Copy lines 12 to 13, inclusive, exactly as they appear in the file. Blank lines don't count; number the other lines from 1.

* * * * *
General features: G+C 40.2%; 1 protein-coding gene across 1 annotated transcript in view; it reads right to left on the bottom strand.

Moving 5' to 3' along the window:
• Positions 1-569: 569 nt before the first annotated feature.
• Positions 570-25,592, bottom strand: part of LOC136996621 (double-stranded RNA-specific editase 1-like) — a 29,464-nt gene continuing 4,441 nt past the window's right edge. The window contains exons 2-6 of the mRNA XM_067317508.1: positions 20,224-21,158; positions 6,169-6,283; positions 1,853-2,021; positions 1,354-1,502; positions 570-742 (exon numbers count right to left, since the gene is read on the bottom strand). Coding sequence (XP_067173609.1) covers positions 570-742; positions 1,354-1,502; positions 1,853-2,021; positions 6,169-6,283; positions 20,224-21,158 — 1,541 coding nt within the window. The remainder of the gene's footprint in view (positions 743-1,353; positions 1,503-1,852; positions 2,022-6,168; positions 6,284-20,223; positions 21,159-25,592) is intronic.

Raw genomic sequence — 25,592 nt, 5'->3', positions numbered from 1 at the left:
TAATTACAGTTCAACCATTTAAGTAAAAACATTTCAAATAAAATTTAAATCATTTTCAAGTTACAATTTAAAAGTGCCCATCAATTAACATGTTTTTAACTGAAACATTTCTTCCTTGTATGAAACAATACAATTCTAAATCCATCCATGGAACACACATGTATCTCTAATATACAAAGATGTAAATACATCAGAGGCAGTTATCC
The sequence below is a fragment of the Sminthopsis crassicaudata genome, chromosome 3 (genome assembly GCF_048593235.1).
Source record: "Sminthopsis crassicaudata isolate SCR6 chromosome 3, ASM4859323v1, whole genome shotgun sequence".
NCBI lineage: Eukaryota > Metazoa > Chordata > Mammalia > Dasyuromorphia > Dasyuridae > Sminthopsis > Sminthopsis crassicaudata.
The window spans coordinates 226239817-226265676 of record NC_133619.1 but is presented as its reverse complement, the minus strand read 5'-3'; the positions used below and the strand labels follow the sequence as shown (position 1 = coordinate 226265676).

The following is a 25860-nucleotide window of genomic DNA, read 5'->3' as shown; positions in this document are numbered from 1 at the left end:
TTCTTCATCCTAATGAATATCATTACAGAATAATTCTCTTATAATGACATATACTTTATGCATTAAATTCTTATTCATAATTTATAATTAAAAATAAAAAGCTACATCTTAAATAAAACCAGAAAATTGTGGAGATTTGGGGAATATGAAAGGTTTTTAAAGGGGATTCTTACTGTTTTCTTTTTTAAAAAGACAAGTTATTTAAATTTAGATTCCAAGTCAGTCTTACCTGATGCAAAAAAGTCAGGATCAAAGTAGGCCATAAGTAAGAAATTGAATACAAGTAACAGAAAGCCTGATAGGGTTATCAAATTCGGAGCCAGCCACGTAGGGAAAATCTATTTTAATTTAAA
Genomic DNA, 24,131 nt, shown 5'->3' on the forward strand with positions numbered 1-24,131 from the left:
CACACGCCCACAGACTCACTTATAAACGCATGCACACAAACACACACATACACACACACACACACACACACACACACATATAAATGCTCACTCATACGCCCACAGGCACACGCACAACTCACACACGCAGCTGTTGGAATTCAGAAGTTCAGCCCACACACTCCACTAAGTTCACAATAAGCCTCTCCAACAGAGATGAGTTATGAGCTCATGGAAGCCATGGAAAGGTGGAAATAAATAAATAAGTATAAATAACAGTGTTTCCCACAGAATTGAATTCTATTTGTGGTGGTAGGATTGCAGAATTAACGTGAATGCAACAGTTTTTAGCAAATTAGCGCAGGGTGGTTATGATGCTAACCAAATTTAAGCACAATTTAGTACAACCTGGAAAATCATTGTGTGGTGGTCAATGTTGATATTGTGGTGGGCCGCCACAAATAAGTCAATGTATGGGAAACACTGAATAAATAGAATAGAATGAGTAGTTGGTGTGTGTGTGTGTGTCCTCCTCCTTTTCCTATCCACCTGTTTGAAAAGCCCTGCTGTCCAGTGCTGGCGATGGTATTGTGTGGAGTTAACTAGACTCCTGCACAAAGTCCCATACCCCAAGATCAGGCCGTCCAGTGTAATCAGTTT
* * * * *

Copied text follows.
TTCTTCATCCTAATGAATATCATTACAGAATAATTCTCTTATAATGACATATACTTTATGCATTAAATTCTTATTCATAATTTATAATTAAAAATAAAAAGCTACATCTTAAATAAAACCAGAAAATTGTGGAGATTTGGGGAATATGAAAGGTTTTTAAAGGGGATTCTTACTGTTTTCTTTTTTAAAAAGACAAGTTATTTAAATTTAGATTCCAAGTCAGTCTTACCTGATGCAAAAAAGTCAGGATCAAAGTAGGCCATAAGTAAGAAATTGAATACAAGTAACAGAAAGCCTGATAGGGTTATCAAATTCGGAGCCAGCCACGTAGGGAAAATCTATTTTAATTTAAA
Genomic DNA, 24,131 nt, shown 5'->3' on the forward strand with positions numbered 1-24,131 from the left: